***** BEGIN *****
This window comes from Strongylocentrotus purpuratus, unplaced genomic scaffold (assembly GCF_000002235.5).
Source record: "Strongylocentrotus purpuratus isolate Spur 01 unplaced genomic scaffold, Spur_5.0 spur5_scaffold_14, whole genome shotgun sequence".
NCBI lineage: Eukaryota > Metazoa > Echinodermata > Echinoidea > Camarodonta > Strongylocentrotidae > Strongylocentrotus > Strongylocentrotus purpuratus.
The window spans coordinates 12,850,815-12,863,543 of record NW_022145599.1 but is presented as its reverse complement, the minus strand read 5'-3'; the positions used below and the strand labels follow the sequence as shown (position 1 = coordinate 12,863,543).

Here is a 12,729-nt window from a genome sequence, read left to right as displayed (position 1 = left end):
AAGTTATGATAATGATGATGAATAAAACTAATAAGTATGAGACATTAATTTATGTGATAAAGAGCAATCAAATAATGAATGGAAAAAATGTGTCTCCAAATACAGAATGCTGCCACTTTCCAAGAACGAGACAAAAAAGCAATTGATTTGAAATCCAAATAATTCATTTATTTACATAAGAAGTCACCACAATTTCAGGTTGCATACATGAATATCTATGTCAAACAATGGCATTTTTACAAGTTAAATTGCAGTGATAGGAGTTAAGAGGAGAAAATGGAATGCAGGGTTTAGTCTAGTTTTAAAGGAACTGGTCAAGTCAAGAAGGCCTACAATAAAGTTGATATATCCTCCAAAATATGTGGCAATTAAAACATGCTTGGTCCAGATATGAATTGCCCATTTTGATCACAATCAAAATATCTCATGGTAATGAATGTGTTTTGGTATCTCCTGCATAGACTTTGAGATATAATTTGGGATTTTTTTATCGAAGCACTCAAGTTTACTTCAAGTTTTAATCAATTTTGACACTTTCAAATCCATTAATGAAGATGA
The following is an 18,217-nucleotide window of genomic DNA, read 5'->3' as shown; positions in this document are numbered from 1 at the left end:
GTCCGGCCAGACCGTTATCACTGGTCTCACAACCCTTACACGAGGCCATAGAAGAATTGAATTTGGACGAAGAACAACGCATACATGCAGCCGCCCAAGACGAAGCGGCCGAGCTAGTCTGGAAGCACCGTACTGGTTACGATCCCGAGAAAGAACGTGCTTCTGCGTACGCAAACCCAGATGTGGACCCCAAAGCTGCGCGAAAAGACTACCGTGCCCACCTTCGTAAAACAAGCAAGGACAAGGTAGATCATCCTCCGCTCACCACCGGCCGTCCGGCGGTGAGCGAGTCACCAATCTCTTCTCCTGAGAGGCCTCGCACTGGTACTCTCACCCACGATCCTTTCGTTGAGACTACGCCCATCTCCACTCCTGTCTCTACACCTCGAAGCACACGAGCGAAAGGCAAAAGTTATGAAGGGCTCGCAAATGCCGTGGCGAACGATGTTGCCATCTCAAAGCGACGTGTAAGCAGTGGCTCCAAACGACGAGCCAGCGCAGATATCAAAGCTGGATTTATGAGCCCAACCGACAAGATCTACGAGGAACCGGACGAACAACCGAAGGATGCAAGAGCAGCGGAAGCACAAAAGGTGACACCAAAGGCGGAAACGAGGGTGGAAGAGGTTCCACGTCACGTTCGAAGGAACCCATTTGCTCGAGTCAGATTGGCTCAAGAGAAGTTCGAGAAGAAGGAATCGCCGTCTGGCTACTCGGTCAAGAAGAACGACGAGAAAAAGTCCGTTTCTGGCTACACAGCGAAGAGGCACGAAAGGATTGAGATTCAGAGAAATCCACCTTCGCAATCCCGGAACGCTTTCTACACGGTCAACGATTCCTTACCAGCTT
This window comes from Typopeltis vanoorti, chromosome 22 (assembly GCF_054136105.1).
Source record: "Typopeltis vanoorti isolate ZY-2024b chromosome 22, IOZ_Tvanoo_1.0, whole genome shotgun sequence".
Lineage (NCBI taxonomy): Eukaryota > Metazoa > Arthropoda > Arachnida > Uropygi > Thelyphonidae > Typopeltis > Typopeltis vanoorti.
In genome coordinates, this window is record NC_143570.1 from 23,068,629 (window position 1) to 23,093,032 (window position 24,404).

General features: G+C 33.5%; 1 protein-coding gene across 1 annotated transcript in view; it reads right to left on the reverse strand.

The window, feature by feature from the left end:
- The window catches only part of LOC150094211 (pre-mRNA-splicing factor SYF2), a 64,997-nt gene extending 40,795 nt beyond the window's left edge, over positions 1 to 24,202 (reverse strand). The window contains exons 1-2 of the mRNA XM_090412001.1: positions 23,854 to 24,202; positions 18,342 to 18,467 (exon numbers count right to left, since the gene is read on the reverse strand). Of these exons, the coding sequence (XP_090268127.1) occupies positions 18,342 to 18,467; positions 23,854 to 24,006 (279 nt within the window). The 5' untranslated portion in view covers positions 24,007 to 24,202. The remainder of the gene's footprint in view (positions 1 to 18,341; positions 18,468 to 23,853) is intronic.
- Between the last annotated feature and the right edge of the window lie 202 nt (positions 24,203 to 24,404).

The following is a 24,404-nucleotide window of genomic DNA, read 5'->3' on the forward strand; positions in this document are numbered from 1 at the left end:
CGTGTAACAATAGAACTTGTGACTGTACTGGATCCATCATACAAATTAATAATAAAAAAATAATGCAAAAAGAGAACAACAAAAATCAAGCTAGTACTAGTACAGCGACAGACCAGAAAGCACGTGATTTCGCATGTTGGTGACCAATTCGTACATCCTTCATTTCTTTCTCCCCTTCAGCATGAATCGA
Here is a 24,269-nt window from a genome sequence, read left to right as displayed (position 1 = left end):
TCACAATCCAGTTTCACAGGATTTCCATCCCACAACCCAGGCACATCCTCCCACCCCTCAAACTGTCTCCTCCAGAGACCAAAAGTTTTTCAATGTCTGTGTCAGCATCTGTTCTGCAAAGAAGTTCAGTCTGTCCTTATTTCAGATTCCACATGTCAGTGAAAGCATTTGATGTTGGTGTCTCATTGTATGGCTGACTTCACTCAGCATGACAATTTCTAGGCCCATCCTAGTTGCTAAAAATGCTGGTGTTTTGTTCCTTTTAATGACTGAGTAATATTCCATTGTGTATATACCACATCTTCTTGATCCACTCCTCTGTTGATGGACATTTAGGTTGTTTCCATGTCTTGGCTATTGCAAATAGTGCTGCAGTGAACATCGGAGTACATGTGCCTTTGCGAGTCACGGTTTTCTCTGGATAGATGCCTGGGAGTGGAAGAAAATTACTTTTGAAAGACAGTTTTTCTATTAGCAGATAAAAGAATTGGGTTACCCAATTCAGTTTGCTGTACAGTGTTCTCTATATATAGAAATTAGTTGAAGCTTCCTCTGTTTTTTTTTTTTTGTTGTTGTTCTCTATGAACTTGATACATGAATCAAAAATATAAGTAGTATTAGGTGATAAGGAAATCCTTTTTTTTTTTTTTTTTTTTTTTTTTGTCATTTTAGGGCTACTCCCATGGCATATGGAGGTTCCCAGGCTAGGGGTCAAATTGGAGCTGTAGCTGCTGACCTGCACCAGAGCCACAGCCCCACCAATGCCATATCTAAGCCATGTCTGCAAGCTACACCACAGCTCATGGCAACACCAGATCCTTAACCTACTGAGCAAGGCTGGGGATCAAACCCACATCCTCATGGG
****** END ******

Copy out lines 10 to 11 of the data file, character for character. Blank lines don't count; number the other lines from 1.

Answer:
Source record: "Typopeltis vanoorti isolate ZY-2024b chromosome 22, IOZ_Tvanoo_1.0, whole genome shotgun sequence".
Lineage (NCBI taxonomy): Eukaryota > Metazoa > Arthropoda > Arachnida > Uropygi > Thelyphonidae > Typopeltis > Typopeltis vanoorti.